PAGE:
Desert rose is the colloquial name given to rose-like formations of crystal clusters of gypsum or baryte which include abundant sand grains. The'petals' are crystals flattened on the c crystallographic axis, fanning open in radiating flattened crystal clusters; the rosette crystal habit tends to occur when the crystals form in arid sandy conditions, such as the evaporation of a shallow salt basin. The crystals form a circular array of flat plates, giving the rock a shape similar to a rose blossom. Gypsum roses have better defined, sharper edges than baryte roses. Celestine and other bladed evaporite minerals may form rosette clusters, they can appear either as a single rose-like bloom or as clusters of blooms, with most sizes ranging from pea sized to 4 inches in diameter. The ambient sand, incorporated into the crystal structure, or otherwise encrusts the crystals, varies with the local environment. If iron oxides are present, the rosettes take on a rusty tone; the desert rose may be known by the names: sand rose, rose rock, selenite rose, gypsum rose and baryte rose.
Rose rocks are found in Tunisia, Morocco, Jordan, Saudi Arabia, Egypt, the United Arab Emirates, Mongolia, the United States, Australia, South Africa and Namibia. Rose rock in Oklahoma was formed during the Permian Period, 250 million years ago, when western and central Oklahoma was covered by a shallow sea; as the sea retreated, baryte precipitated out of the water and crystallized around grains of quartz sand. This left behind large formation of reddish sandstone, locally called Garber Sandstone, containing deposits of rose rock; the rose rock was selected as the official rock of the US state of Oklahoma in 1968. The average size of rose; the largest recorded by the Oklahoma Geological Survey was 17 inches across and 10 inches high, weighing 125 pounds. Clusters of rose rocks up to 39 inches tall and weighing more than 1,000 pounds have been found. Timberlake Rose Rock Museum in Noble, Oklahoma 3D model of a desert rose
The following is a list of the yearly lists of This American Life radio episodes. This American Life is a weekly hour-long public radio program produced by Chicago Public Radio and hosted by Ira Glass, it began as a radio program in 1995. List of 1995 This American Life episodes List of 1996 This American Life episodes List of 1997 This American Life episodes List of 1998 This American Life episodes List of 1999 This American Life episodes List of 2000 This American Life episodes List of 2001 This American Life episodes List of 2002 This American Life episodes List of 2003 This American Life episodes List of 2004 This American Life episodes List of 2005 This American Life episodes List of 2006 This American Life episodes List of 2007 This American Life episodes List of 2008 This American Life episodes List of 2009 This American Life episodes List of 2010 This American Life episodes List of 2011 This American Life episodes List of 2012 This American Life episodes List of 2013 This American Life episodes List of 2014 This American Life episodes List of 2015 This American Life episodes List of 2016 This American Life episodes List of 2017 This American Life episodes List of 2018 This American Life episodes List of 2019 This American Life episodes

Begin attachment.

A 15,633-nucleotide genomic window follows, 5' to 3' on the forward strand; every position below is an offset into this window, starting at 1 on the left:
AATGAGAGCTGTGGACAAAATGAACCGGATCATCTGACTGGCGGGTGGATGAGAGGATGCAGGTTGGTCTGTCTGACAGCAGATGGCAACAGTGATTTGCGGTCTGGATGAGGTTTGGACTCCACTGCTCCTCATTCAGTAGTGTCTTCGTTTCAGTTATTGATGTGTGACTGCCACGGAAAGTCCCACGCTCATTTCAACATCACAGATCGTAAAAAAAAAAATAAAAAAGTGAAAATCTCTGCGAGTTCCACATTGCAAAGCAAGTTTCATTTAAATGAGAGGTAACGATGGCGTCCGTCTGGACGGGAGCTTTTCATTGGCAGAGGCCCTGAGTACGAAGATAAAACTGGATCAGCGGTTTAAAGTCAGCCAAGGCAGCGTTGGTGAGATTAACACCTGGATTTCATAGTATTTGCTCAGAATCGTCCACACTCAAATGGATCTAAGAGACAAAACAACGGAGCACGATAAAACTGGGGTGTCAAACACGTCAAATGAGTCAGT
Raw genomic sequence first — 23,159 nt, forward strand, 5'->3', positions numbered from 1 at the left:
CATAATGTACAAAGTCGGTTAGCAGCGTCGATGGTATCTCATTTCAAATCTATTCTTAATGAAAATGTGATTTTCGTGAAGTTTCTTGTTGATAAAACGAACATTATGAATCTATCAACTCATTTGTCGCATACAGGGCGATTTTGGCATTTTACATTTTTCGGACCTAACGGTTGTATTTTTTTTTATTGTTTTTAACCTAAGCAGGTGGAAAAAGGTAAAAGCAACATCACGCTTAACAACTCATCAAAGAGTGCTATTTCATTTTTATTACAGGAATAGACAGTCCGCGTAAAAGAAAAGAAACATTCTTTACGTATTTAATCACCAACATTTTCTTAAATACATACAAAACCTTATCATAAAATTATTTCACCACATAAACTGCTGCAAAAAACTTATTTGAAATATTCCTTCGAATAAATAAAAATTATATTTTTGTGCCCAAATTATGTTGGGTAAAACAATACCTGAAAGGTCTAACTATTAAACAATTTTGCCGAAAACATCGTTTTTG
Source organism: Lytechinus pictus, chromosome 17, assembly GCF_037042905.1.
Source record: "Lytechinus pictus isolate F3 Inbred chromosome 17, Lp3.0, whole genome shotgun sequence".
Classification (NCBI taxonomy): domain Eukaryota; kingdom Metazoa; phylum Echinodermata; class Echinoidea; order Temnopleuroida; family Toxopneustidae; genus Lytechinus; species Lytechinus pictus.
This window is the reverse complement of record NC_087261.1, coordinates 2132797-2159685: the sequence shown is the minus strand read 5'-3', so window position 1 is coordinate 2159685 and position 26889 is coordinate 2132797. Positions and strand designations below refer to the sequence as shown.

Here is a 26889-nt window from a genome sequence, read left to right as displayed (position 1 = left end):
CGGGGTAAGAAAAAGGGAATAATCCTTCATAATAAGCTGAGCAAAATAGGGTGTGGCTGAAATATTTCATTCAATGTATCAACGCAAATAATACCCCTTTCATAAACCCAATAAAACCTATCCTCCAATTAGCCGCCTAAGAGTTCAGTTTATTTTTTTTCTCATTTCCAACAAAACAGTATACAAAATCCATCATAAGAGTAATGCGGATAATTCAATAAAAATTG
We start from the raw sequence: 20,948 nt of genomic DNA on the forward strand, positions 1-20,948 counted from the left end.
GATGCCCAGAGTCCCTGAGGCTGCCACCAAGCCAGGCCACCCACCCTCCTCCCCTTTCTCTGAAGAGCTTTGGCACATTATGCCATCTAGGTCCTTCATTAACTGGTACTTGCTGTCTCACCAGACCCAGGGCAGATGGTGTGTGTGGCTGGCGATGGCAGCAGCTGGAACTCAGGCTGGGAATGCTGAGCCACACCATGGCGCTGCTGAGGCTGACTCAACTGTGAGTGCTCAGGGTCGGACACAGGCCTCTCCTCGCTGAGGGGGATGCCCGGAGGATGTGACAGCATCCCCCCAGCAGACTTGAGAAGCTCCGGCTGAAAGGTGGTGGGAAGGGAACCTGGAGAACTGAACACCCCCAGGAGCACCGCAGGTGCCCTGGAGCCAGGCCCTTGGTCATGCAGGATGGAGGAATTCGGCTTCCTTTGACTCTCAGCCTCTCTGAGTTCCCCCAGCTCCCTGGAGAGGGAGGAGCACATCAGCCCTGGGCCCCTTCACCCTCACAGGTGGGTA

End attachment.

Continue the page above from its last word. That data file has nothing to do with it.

Tsokye Tsomo Karchung is a Bhutanese actress and beauty pageant title holder who won Miss Bhutan 2008 and competed in Miss Earth 2008. She is the first Bhutanese woman to be crowned as Miss Bhutan; as an actress, she acted in many Bhutanese films including'My Teacher, My World, Wai Lama Kencho and Meto Pema. Tsokye made her debut with the movie,'Sem Gawai Tasha', a big success. Movie critics was well received by the masses. For the movie, she won the Best debutant female award in 2012; this was followed by many successful movies such as Sharchogpa Zamin, Shhh... Galuya Malap, Miss Kota and Drukpa Kuenley. Tsokye holds the record of winning National Fimfare Awards in the category of best actress for four consistent years. In 2016, she won the award for the movie one of her own production, she has become a role model for Bhutanese girls. Tsokye's latest movie, Thrung Thrung Karmo was released in December 2016; the movie was a recipient of the prestigious Prime Minister's Award at the Bhutan Film Awards 2017.